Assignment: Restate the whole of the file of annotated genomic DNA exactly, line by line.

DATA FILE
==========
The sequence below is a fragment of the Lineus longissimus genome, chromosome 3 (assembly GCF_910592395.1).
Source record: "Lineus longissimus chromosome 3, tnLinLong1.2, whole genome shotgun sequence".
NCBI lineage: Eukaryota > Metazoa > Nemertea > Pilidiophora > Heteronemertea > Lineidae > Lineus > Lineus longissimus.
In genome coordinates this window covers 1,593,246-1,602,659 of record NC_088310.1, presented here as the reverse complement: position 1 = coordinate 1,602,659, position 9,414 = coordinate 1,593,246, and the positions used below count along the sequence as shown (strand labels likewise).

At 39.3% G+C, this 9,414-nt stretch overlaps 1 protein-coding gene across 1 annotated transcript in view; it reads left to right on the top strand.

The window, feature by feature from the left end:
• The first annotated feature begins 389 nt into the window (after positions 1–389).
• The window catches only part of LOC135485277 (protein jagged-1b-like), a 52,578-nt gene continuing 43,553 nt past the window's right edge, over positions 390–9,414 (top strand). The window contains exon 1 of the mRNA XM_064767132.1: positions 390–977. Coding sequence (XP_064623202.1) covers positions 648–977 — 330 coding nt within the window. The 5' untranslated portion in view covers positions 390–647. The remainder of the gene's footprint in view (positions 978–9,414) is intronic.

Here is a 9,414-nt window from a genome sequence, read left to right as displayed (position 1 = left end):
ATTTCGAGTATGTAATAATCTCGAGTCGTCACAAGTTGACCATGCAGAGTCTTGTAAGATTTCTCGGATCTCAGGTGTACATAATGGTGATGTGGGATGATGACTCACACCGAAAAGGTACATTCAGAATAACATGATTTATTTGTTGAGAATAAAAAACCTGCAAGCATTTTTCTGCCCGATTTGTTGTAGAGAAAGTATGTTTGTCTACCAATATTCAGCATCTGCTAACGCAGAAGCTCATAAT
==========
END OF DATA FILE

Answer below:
The sequence below is a fragment of the Lineus longissimus genome, chromosome 3 (assembly GCF_910592395.1).
Source record: "Lineus longissimus chromosome 3, tnLinLong1.2, whole genome shotgun sequence".
NCBI lineage: Eukaryota > Metazoa > Nemertea > Pilidiophora > Heteronemertea > Lineidae > Lineus > Lineus longissimus.
In genome coordinates this window covers 1,593,246-1,602,659 of record NC_088310.1, presented here as the reverse complement: position 1 = coordinate 1,602,659, position 9,414 = coordinate 1,593,246, and the positions used below count along the sequence as shown (strand labels likewise).

At 39.3% G+C, this 9,414-nt stretch overlaps 1 protein-coding gene across 1 annotated transcript in view; it reads left to right on the top strand.

The window, feature by feature from the left end:
• The first annotated feature begins 389 nt into the window (after positions 1–389).
• The window catches only part of LOC135485277 (protein jagged-1b-like), a 52,578-nt gene continuing 43,553 nt past the window's right edge, over positions 390–9,414 (top strand). The window contains exon 1 of the mRNA XM_064767132.1: positions 390–977. Coding sequence (XP_064623202.1) covers positions 648–977 — 330 coding nt within the window. The 5' untranslated portion in view covers positions 390–647. The remainder of the gene's footprint in view (positions 978–9,414) is intronic.

Here is a 9,414-nt window from a genome sequence, read left to right as displayed (position 1 = left end):
ATTTCGAGTATGTAATAATCTCGAGTCGTCACAAGTTGACCATGCAGAGTCTTGTAAGATTTCTCGGATCTCAGGTGTACATAATGGTGATGTGGGATGATGACTCACACCGAAAAGGTACATTCAGAATAACATGATTTATTTGTTGAGAATAAAAAACCTGCAAGCATTTTTCTGCCCGATTTGTTGTAGAGAAAGTATGTTTGTCTACCAATATTCAGCATCTGCTAACGCAGAAGCTCATAAT